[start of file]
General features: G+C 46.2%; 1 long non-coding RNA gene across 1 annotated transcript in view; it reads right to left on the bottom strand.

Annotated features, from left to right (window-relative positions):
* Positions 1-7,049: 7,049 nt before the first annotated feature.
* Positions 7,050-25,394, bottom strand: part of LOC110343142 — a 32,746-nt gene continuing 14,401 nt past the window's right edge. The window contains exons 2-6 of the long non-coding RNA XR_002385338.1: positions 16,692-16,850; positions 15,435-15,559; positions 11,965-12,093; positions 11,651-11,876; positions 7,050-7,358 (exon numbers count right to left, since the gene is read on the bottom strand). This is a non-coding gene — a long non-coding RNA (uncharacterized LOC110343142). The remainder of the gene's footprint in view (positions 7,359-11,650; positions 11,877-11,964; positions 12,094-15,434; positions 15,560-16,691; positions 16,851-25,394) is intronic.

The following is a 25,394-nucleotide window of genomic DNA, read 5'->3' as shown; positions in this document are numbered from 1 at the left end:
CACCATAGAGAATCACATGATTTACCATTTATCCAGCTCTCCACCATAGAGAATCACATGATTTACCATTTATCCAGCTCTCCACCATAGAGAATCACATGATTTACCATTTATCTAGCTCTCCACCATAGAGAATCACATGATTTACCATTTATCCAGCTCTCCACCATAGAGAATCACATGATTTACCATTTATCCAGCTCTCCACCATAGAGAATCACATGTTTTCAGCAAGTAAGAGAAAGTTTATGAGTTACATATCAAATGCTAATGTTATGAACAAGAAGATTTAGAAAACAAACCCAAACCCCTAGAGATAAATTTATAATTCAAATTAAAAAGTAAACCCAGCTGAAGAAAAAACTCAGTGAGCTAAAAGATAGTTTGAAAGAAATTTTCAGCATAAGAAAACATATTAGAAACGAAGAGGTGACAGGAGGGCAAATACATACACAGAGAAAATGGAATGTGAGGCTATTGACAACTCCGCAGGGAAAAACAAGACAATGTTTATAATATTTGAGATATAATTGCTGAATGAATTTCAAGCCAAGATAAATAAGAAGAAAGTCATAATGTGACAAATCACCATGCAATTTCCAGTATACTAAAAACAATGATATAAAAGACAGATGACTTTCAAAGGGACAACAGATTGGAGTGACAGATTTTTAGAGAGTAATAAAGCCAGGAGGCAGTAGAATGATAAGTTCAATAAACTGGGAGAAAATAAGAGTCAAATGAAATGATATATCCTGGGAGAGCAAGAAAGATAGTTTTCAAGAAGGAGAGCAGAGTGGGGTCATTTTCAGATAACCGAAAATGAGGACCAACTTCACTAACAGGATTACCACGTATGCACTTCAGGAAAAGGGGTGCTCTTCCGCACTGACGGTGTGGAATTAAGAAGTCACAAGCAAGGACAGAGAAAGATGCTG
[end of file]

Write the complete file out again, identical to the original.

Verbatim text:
General features: G+C 46.2%; 1 long non-coding RNA gene across 1 annotated transcript in view; it reads right to left on the bottom strand.

Annotated features, from left to right (window-relative positions):
* Positions 1-7,049: 7,049 nt before the first annotated feature.
* Positions 7,050-25,394, bottom strand: part of LOC110343142 — a 32,746-nt gene continuing 14,401 nt past the window's right edge. The window contains exons 2-6 of the long non-coding RNA XR_002385338.1: positions 16,692-16,850; positions 15,435-15,559; positions 11,965-12,093; positions 11,651-11,876; positions 7,050-7,358 (exon numbers count right to left, since the gene is read on the bottom strand). This is a non-coding gene — a long non-coding RNA (uncharacterized LOC110343142). The remainder of the gene's footprint in view (positions 7,359-11,650; positions 11,877-11,964; positions 12,094-15,434; positions 15,560-16,691; positions 16,851-25,394) is intronic.

The following is a 25,394-nucleotide window of genomic DNA, read 5'->3' as shown; positions in this document are numbered from 1 at the left end:
CACCATAGAGAATCACATGATTTACCATTTATCCAGCTCTCCACCATAGAGAATCACATGATTTACCATTTATCCAGCTCTCCACCATAGAGAATCACATGATTTACCATTTATCTAGCTCTCCACCATAGAGAATCACATGATTTACCATTTATCCAGCTCTCCACCATAGAGAATCACATGATTTACCATTTATCCAGCTCTCCACCATAGAGAATCACATGTTTTCAGCAAGTAAGAGAAAGTTTATGAGTTACATATCAAATGCTAATGTTATGAACAAGAAGATTTAGAAAACAAACCCAAACCCCTAGAGATAAATTTATAATTCAAATTAAAAAGTAAACCCAGCTGAAGAAAAAACTCAGTGAGCTAAAAGATAGTTTGAAAGAAATTTTCAGCATAAGAAAACATATTAGAAACGAAGAGGTGACAGGAGGGCAAATACATACACAGAGAAAATGGAATGTGAGGCTATTGACAACTCCGCAGGGAAAAACAAGACAATGTTTATAATATTTGAGATATAATTGCTGAATGAATTTCAAGCCAAGATAAATAAGAAGAAAGTCATAATGTGACAAATCACCATGCAATTTCCAGTATACTAAAAACAATGATATAAAAGACAGATGACTTTCAAAGGGACAACAGATTGGAGTGACAGATTTTTAGAGAGTAATAAAGCCAGGAGGCAGTAGAATGATAAGTTCAATAAACTGGGAGAAAATAAGAGTCAAATGAAATGATATATCCTGGGAGAGCAAGAAAGATAGTTTTCAAGAAGGAGAGCAGAGTGGGGTCATTTTCAGATAACCGAAAATGAGGACCAACTTCACTAACAGGATTACCACGTATGCACTTCAGGAAAAGGGGTGCTCTTCCGCACTGACGGTGTGGAATTAAGAAGTCACAAGCAAGGACAGAGAAAGATGCTG